Water Valves Information
Water valves are designed to handle and control hot water, cold water, ground water, potable water, salt water and/or wastewater. Valves are a part of many daily-used machines and can perform a variety of functions. The three common valve functions include stopping and starting flow, throttling (control) flow, and acting as a non-return check for flow (check).
Stop/Start valves are used for systems that do not need the flow throttled. The valve opens to allow the flow and closes to stop flow.
Throttle or control valves control the speed and capacity of flow through the system.
Non-return or check valves control the direction of flow. Flow in the desired direction opens the valve, while flow in the oppose direction forces the valve closed. These valves are important for preventing backflow to systems in applications such as wastewater management.
Method of Control
The mechanism to control flow can vary based on the application of the valve. In general, there are two means of controlling flow through a valve.
Linear motion valves use a closure member that moves in a straight line to allow, stop or throttle the flow. The closure device could be a disc, slat, or flexible material like a diaphragm. The closure device can be used to:
- Move a disc or plug into or against an orifice
- Slide a slat, cylindrical, or spherical surface across an orifice
- Move a flexible material into the flow passage
Rotary motion valves rotate a disc or ellipse about an angular or circular shaft extending across the diameter of an orifice.
Quarter turn valves will be in their fully open or fully closed state after a 90° turn of the stem.
There are many types of water valves.
- Ball valves provide tight shut-offs, but are not suitable for sanitary applications.
- Butterfly valves permit flow in only one direction.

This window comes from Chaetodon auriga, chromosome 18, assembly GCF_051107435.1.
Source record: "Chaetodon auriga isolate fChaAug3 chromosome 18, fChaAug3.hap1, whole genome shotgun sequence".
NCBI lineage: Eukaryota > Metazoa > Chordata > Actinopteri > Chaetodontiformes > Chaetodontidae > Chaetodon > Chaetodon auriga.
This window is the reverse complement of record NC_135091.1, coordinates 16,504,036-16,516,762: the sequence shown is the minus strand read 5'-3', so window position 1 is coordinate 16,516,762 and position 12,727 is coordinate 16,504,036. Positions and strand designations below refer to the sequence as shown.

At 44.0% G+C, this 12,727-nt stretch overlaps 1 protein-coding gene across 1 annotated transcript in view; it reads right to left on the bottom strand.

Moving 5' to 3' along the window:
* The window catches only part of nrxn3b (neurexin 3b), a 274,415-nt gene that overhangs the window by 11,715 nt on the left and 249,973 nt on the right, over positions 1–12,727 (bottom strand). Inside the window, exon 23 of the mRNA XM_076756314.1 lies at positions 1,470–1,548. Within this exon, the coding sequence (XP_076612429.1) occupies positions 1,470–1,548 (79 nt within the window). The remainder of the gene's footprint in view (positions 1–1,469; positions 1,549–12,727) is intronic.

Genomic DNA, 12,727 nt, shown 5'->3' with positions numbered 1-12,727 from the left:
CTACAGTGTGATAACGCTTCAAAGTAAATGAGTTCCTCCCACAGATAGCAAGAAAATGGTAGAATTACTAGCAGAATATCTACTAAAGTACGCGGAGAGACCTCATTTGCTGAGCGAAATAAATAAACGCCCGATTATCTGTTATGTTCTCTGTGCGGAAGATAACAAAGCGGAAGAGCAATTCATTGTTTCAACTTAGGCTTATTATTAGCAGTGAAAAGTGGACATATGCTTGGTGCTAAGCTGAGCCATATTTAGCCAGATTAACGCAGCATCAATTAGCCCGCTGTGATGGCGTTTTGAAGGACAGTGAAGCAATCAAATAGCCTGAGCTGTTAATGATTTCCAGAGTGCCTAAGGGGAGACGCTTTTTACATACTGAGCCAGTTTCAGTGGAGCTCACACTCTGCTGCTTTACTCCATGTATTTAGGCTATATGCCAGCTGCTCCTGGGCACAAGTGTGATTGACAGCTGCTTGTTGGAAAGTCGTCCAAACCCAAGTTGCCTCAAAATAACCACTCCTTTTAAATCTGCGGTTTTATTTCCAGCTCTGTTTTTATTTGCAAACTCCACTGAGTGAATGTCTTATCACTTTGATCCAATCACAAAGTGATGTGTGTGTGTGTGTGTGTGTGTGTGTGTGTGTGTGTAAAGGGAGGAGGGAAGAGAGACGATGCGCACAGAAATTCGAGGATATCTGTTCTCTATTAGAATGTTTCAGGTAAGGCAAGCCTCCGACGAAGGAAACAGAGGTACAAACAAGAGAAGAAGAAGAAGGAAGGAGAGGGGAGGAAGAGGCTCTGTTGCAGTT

- Check valves are self-actuating and prevent the reversal of process flow.
- Diaphragm valves separate the flow of water from the closure element.
- Directional valves steer flow through selected passages.
- Diverter valves redirect process flow.
- Drain valves reduce surplus media.
- Float valves open or close automatically as the level of a fluid changes.
- Foot valves are check valves with a built-in strainer.
- Gate or knife valves are linear motion valves in which a closure element slides into the flow to shut off the stream.
- Globe and pinch valves are other types of linear motion devices.
- Needle valves have a slender, tapered point at the end of a valve stem.
- Poppet valves open and close ports with a sealing device and spring.
- Plug or stop-cock valves are designed for both on/off and throttling functions.
Other types of water valves include sanitary or hygienic valves, sampling or dispensing valves, shut off valves, solenoid valves, and toggle valves.
There are many types of valves which can be used for water applications. Each valve type has a unique construction to ensure proper operation in its specific application. For a more extensive description on the components of a valve please see the selection guide for Industrial Valves. Basic components are listed below.
Basic parts of a valve.
- The body of the valve holds the parts together.
- The bonnet is the cover for the opening in the body. The bonnet can also support internal valve parts, such as the stem, disk, and actuator.